There is another wider reflection that is not just for Liberal Democrats. It has already been a matter of some discussion within both the Labour party and the Conservative party, and quite rightly in the latter case as the party that out-polled the Government in England at this general election. The Government secured only 36 per cent. of the votes cast and a little over a quarter of those able to vote. Surely there is a lesson for us all here, because each and every party now must reflect on the fact that to greater or lesser extents we are competing minorities across the country.

That has one important implication. Since 1947, the House of Lords has operated the Salisbury convention, which recognises that back then, nearly 60 years ago, there was a majority Labour Government but an overwhelmingly Conservative hereditary-dominated
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House of Lords. Hence that convention to respect a mandate from a Government elected in this House, even though they could not command a majority in the other House. It is worth reminding ourselves that compared with this election, in those days the Labour majority in this House was 146, supported by 48 per cent. of the popular vote cast at that election. What a far cry from where we find ourselves today in this House—but also what a far cry from the position that the Prime Minister has set up in the other House, because now, for the first time in history, Labour is the largest single party in the House of Lords and the hereditary element has rightly been largely eroded and may yet be completely withdrawn.

The Government should not, particularly on bitterly contentious items such as Lords reform and identity cards, fall back on such an inadequate basis of election here to force through that legislation and expect the House of Lords to be acquiescent. It is absolutely ridiculous that this Government should now fall back on a 60-year-old convention relating to absolutely different political circumstances in order to justify the contents of today's Queen's Speech.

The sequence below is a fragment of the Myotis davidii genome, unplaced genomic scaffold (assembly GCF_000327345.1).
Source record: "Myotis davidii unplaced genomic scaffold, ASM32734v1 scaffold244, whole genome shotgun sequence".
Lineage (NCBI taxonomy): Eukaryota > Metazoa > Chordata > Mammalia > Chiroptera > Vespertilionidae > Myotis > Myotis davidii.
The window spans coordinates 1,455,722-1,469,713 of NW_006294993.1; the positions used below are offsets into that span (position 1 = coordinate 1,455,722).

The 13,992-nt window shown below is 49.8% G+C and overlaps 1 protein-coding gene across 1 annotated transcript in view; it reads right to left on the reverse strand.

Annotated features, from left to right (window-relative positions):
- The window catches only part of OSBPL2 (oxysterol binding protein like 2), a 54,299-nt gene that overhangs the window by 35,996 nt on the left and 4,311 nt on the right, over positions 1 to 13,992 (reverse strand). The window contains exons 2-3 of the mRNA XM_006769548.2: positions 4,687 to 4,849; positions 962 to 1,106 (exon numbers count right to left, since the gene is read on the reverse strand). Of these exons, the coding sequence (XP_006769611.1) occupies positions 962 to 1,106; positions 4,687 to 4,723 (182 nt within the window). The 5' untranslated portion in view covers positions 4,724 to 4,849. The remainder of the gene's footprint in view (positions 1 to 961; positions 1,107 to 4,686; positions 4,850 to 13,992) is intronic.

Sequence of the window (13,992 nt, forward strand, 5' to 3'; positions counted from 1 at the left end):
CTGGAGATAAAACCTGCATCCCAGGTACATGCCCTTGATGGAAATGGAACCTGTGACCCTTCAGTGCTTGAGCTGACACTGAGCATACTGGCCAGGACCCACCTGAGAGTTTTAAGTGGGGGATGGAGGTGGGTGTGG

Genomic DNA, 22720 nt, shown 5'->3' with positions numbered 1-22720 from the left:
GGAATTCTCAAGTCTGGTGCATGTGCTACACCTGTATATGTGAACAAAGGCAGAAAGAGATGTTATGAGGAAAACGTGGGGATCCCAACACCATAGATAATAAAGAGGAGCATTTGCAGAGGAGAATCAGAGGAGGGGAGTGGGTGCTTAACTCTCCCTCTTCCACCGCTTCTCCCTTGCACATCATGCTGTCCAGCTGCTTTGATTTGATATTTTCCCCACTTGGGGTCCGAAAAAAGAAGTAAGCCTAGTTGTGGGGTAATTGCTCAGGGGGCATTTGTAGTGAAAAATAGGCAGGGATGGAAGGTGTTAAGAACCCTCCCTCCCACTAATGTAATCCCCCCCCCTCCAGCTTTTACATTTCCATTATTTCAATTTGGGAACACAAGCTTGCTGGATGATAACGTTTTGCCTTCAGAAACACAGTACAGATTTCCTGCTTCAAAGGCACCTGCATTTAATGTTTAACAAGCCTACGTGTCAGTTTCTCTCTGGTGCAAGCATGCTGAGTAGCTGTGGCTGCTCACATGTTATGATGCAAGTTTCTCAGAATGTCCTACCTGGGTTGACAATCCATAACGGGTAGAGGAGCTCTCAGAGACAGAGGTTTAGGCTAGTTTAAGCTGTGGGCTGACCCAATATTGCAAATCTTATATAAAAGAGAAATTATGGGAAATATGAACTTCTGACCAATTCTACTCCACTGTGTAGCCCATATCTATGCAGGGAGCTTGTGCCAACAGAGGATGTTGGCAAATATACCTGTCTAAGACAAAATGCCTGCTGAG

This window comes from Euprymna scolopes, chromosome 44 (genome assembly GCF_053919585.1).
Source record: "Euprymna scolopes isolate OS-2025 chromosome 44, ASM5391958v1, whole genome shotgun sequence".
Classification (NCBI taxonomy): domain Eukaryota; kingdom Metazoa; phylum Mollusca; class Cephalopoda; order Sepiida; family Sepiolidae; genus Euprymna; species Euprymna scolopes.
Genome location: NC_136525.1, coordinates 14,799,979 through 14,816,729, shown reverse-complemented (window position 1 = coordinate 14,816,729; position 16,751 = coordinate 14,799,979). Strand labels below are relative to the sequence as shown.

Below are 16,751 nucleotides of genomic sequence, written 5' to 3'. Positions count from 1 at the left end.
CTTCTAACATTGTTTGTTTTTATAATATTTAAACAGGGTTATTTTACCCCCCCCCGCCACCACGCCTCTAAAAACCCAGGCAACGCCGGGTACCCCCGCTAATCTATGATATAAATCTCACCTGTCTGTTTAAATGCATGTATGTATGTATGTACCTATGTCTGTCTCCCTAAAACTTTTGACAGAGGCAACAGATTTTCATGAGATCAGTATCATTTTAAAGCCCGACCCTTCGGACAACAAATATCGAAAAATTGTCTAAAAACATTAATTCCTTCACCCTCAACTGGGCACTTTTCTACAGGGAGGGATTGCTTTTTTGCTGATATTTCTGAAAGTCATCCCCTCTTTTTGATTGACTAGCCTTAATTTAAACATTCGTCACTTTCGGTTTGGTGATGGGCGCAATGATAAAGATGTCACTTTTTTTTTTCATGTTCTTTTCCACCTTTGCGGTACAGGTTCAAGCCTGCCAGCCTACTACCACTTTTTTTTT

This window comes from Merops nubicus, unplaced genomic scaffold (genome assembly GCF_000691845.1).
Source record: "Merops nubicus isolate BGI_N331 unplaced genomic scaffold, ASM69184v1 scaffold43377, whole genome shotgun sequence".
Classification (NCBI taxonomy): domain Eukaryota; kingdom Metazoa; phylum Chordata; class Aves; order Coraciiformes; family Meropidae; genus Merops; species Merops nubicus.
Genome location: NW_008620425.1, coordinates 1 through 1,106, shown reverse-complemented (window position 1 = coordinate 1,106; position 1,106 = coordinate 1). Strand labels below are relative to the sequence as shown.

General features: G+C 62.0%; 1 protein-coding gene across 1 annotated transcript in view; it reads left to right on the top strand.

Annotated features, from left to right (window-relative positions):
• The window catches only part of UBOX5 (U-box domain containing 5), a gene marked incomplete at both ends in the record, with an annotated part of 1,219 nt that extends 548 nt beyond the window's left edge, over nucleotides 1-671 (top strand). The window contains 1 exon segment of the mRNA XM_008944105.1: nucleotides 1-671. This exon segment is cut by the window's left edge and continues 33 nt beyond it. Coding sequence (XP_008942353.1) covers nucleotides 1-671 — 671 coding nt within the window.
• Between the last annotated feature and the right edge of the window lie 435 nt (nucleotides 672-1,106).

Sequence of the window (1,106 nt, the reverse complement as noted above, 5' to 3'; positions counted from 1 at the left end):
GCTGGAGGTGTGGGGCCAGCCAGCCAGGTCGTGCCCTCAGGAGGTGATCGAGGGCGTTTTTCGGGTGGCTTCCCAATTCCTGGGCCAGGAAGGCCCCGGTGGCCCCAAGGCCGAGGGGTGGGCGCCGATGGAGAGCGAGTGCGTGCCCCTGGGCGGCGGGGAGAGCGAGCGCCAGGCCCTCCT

The second and related issue is, of course, the voting system itself. I mentioned the experience in England of the Conservatives, but despite out-polling Labour in England they have no representation in any of the major English cities outside London. Is that healthy for the geographical representation of the body politic? The result of this election yet again underlines that first-past-the-post voting in this day and age is a redundant system that belongs to a redundant age of British politics. British society is more fluid and party allegiances are much less fixed, and our society as a whole is more aspirational as a result. Therefore, the time has surely come to revisit—as the Prime Minister promised but reneged on when first elected Prime Minister—the whole issue of voting reform in this country. It is no longer a question, as in days gone by, of just those in the Liberal tradition feeling particularly hard done by; there are now losers in every party and in every part of the country. That is why the duty is surely on us all to look at this issue afresh.